The Future of Gatorade Is Wearable

Xavi Cortadellas on the brand's bold focus on hydration personalization and expanding its territory by specializing in soccer

In early 2013, the Brazil national soccer team was studying science-backed ways to perform more efficiently on the field. With both Copa America and the World Cup approaching fast, the team looked to one of their sponsors, Gatorade.

At the same time, the sports drink giant had been looking for a way to bring personalized drinks for athletes to the next level, and wanted to start piloting the program with a professional team. “If athletes are using a lot of personalization in everything that they do—from training programs to their equipment—what about their sports drinks?” asks Xavi Cortadellas, global head of innovation and design at Gatorade.

Working with the Brazil national soccer team was the perfect opportunity. Cortadellas proposed that the team would work with the company’s sports scientists to test the athletes and tailor formulas specific to each player and each game or practice. Tracking hydration levels would provide the players an advantage on the field. The first version of the program launched for Copa America in 2013, and the beta version of the program was used by the Brazil team for the World Cup in 2014.

This was the beginning of Gatorade’s Gx, a sports fuel customization platform that changes how athletes hydrate and fuel, and a new way for Gatorade to redefine the future innovation of the brand and expand its global footprint, a task perfect for Cortadellas.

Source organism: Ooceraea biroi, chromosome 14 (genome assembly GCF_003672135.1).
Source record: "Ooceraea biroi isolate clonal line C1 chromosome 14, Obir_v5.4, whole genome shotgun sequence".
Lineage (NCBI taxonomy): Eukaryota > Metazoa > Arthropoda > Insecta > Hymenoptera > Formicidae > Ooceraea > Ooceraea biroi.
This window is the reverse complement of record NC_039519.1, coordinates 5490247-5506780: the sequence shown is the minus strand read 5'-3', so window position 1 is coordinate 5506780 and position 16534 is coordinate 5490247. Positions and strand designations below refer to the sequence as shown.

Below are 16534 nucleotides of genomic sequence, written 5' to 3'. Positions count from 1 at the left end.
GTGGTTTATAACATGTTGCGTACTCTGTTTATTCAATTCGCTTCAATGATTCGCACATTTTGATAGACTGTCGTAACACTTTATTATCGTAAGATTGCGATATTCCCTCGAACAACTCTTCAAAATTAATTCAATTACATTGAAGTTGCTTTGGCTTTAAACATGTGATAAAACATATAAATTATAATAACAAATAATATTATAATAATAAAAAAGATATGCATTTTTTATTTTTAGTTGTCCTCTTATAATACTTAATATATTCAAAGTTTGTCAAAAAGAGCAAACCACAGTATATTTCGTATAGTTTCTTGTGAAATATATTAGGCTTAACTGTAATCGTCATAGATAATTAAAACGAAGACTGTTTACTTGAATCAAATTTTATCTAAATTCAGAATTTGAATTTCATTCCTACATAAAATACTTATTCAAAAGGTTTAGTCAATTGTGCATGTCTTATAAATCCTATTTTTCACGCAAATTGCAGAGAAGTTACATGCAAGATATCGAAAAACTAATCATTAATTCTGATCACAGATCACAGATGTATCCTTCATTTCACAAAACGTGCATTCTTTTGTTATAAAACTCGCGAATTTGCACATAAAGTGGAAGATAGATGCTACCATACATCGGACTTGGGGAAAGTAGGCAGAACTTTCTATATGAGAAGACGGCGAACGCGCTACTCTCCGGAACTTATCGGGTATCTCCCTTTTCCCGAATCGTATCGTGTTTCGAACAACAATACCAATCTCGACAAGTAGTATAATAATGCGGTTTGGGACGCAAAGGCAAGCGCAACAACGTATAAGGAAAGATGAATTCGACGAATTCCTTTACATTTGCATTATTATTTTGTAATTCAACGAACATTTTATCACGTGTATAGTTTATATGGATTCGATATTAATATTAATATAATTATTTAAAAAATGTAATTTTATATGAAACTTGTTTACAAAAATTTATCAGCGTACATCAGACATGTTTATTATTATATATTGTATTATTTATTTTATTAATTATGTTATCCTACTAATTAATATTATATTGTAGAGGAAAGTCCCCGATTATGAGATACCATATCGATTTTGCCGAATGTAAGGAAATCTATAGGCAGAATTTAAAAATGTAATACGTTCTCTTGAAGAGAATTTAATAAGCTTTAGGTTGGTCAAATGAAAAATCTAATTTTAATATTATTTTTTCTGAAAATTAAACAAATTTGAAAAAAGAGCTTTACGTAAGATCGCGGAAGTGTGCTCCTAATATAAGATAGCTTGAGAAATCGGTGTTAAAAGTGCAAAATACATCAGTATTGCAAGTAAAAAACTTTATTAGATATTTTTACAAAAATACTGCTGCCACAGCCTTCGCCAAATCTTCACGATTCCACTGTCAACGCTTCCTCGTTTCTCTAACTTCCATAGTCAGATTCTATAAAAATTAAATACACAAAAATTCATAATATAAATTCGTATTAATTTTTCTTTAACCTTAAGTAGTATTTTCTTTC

“It’s a super interesting challenge that normally you don’t get the opportunity to do with a brand like [Gatorade],” he says. “You can do that with a small or medium company, but not typically with a brand with all the heritage and resources that we have at Gatorade.”

Originally from Barcelona, Cortadellas studied architecture, working two years for Mango as a retail architect before his career took off at Nike. While at Nike Iberia in Barcelona, he designed multiple retail programs including Nike stores, club stores, factory stores, shop in shops, and point of sale fixtures. Then came the opportunity to lead the Nike Retail team in Mexico and then Brazil. “I was basically trying to establish the footprint of the brand,” he says. “These are 360-degree type of roles. Specifically in Brazil, it was a big role, with a lot of momentum on the Brazilian economy and big sports events coming up.”

Then, as Cortadellas was looking for a position at Nike headquarters in Portland, Oregon, the perfect opportunity at Gatorade came along: senior director of global brand design.

Xavi Cortadellas, global head of innovation and design, Gatorade

“At that time, Gatorade was looking for its true essence and repositioning the brand closer to its core—the athlete,” says Cortadellas, who joined a couple former Nike leaders at the sports drink company. “It was important to reinvigorate the brand from true sports DNA. For a person coming from Nike, it was a very compelling challenge.”

What attracted him to the role was the design focus. For the first three years, Cortadellas helped define the look of the Gatorade brand, focusing on packaging and retail. The company then decided to join Cortadellas’s brand design team with the long-term innovation team to create the Innovation and Design function, which he still leads today. Now, he estimates about seventy percent of his time is focused on innovation.